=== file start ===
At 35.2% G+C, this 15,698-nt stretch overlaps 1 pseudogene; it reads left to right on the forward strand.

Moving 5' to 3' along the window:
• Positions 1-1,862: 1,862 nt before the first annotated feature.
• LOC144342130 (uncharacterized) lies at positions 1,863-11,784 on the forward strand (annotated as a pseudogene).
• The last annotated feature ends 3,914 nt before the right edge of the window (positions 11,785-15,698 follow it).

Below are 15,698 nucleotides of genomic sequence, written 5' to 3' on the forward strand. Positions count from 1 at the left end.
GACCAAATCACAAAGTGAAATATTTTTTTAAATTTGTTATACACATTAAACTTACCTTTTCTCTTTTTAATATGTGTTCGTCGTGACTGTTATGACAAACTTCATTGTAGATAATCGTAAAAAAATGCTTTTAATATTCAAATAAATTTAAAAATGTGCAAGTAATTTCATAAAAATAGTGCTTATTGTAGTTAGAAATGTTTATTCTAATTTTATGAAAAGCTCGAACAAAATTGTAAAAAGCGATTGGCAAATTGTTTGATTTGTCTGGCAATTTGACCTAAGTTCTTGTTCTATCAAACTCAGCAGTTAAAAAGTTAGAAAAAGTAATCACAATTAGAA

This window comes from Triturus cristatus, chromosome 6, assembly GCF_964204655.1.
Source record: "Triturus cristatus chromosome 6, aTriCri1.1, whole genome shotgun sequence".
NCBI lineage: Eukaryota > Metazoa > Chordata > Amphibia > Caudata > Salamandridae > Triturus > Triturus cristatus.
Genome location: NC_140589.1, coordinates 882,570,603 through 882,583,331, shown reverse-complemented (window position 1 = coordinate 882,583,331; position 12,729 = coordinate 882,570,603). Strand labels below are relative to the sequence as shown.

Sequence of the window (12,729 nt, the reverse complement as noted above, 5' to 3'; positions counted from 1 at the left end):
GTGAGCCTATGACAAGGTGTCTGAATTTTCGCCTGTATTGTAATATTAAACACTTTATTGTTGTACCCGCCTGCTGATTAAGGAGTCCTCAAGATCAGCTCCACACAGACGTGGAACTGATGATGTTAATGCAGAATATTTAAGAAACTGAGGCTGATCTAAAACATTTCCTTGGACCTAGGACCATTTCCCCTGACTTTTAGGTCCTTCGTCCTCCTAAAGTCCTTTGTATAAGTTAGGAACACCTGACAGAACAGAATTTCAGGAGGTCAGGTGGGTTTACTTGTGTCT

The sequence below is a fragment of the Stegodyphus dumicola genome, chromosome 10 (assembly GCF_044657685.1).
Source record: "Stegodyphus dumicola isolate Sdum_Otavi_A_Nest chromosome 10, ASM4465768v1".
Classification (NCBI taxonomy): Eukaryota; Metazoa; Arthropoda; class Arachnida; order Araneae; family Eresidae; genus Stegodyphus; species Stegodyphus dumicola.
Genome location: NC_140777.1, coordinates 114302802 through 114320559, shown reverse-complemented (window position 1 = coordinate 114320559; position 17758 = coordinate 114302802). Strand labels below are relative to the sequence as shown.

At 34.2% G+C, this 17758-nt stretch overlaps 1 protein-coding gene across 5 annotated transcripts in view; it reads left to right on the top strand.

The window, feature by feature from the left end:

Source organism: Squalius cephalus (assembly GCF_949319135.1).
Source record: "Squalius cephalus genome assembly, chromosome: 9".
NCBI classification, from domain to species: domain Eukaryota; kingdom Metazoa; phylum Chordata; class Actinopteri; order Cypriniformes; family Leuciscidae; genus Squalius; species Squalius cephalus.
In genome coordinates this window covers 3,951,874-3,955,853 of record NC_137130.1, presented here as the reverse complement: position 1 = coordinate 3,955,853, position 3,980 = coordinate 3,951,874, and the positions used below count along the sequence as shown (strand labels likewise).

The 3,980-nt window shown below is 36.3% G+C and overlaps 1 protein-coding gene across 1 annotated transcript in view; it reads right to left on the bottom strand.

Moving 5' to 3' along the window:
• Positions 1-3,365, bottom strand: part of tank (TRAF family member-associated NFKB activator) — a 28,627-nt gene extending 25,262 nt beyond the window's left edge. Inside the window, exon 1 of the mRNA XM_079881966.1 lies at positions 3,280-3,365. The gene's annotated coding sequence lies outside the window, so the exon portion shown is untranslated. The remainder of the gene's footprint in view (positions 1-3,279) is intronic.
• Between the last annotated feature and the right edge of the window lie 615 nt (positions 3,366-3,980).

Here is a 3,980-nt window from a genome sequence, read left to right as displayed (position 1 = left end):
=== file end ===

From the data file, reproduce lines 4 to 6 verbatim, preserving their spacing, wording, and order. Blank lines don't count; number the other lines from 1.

• LOC144342130 (uncharacterized) lies at positions 1,863-11,784 on the forward strand (annotated as a pseudogene).
• The last annotated feature ends 3,914 nt before the right edge of the window (positions 11,785-15,698 follow it).

Below are 15,698 nucleotides of genomic sequence, written 5' to 3' on the forward strand. Positions count from 1 at the left end.